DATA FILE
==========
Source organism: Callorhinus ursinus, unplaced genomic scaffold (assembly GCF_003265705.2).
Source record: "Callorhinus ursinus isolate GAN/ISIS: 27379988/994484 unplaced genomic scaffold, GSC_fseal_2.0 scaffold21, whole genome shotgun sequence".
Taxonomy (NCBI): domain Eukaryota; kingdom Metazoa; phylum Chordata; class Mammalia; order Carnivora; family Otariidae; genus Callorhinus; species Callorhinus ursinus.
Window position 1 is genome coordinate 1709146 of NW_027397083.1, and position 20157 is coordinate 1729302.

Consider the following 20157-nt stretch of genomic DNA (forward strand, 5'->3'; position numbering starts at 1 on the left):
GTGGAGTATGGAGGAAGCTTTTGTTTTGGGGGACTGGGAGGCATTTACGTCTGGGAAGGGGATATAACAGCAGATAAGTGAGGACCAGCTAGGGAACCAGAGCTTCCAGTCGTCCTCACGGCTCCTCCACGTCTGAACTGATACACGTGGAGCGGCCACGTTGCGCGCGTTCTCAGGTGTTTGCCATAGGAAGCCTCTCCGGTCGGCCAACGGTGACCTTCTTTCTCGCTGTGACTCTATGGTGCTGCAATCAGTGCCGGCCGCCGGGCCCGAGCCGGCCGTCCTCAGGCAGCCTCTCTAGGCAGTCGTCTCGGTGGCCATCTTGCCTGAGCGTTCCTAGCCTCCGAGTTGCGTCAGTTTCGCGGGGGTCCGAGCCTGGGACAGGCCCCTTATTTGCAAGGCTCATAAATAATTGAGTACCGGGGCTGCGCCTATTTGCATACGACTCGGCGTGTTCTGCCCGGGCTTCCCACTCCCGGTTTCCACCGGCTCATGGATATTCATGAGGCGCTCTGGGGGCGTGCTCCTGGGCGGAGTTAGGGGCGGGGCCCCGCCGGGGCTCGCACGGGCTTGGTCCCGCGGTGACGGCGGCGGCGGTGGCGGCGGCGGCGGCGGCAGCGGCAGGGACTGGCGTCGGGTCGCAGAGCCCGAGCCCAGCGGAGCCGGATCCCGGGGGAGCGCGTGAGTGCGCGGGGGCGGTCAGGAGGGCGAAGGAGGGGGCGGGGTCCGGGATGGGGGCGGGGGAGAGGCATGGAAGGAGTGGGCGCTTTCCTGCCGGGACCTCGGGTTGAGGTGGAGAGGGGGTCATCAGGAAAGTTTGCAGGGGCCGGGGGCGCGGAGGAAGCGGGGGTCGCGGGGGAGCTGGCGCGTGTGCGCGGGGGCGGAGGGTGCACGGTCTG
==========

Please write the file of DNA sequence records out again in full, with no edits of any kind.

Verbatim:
Source organism: Callorhinus ursinus, unplaced genomic scaffold (assembly GCF_003265705.2).
Source record: "Callorhinus ursinus isolate GAN/ISIS: 27379988/994484 unplaced genomic scaffold, GSC_fseal_2.0 scaffold21, whole genome shotgun sequence".
Taxonomy (NCBI): domain Eukaryota; kingdom Metazoa; phylum Chordata; class Mammalia; order Carnivora; family Otariidae; genus Callorhinus; species Callorhinus ursinus.
Window position 1 is genome coordinate 1709146 of NW_027397083.1, and position 20157 is coordinate 1729302.

Consider the following 20157-nt stretch of genomic DNA (forward strand, 5'->3'; position numbering starts at 1 on the left):
GTGGAGTATGGAGGAAGCTTTTGTTTTGGGGGACTGGGAGGCATTTACGTCTGGGAAGGGGATATAACAGCAGATAAGTGAGGACCAGCTAGGGAACCAGAGCTTCCAGTCGTCCTCACGGCTCCTCCACGTCTGAACTGATACACGTGGAGCGGCCACGTTGCGCGCGTTCTCAGGTGTTTGCCATAGGAAGCCTCTCCGGTCGGCCAACGGTGACCTTCTTTCTCGCTGTGACTCTATGGTGCTGCAATCAGTGCCGGCCGCCGGGCCCGAGCCGGCCGTCCTCAGGCAGCCTCTCTAGGCAGTCGTCTCGGTGGCCATCTTGCCTGAGCGTTCCTAGCCTCCGAGTTGCGTCAGTTTCGCGGGGGTCCGAGCCTGGGACAGGCCCCTTATTTGCAAGGCTCATAAATAATTGAGTACCGGGGCTGCGCCTATTTGCATACGACTCGGCGTGTTCTGCCCGGGCTTCCCACTCCCGGTTTCCACCGGCTCATGGATATTCATGAGGCGCTCTGGGGGCGTGCTCCTGGGCGGAGTTAGGGGCGGGGCCCCGCCGGGGCTCGCACGGGCTTGGTCCCGCGGTGACGGCGGCGGCGGTGGCGGCGGCGGCGGCGGCAGCGGCAGGGACTGGCGTCGGGTCGCAGAGCCCGAGCCCAGCGGAGCCGGATCCCGGGGGAGCGCGTGAGTGCGCGGGGGCGGTCAGGAGGGCGAAGGAGGGGGCGGGGTCCGGGATGGGGGCGGGGGAGAGGCATGGAAGGAGTGGGCGCTTTCCTGCCGGGACCTCGGGTTGAGGTGGAGAGGGGGTCATCAGGAAAGTTTGCAGGGGCCGGGGGCGCGGAGGAAGCGGGGGTCGCGGGGGAGCTGGCGCGTGTGCGCGGGGGCGGAGGGTGCACGGTCTG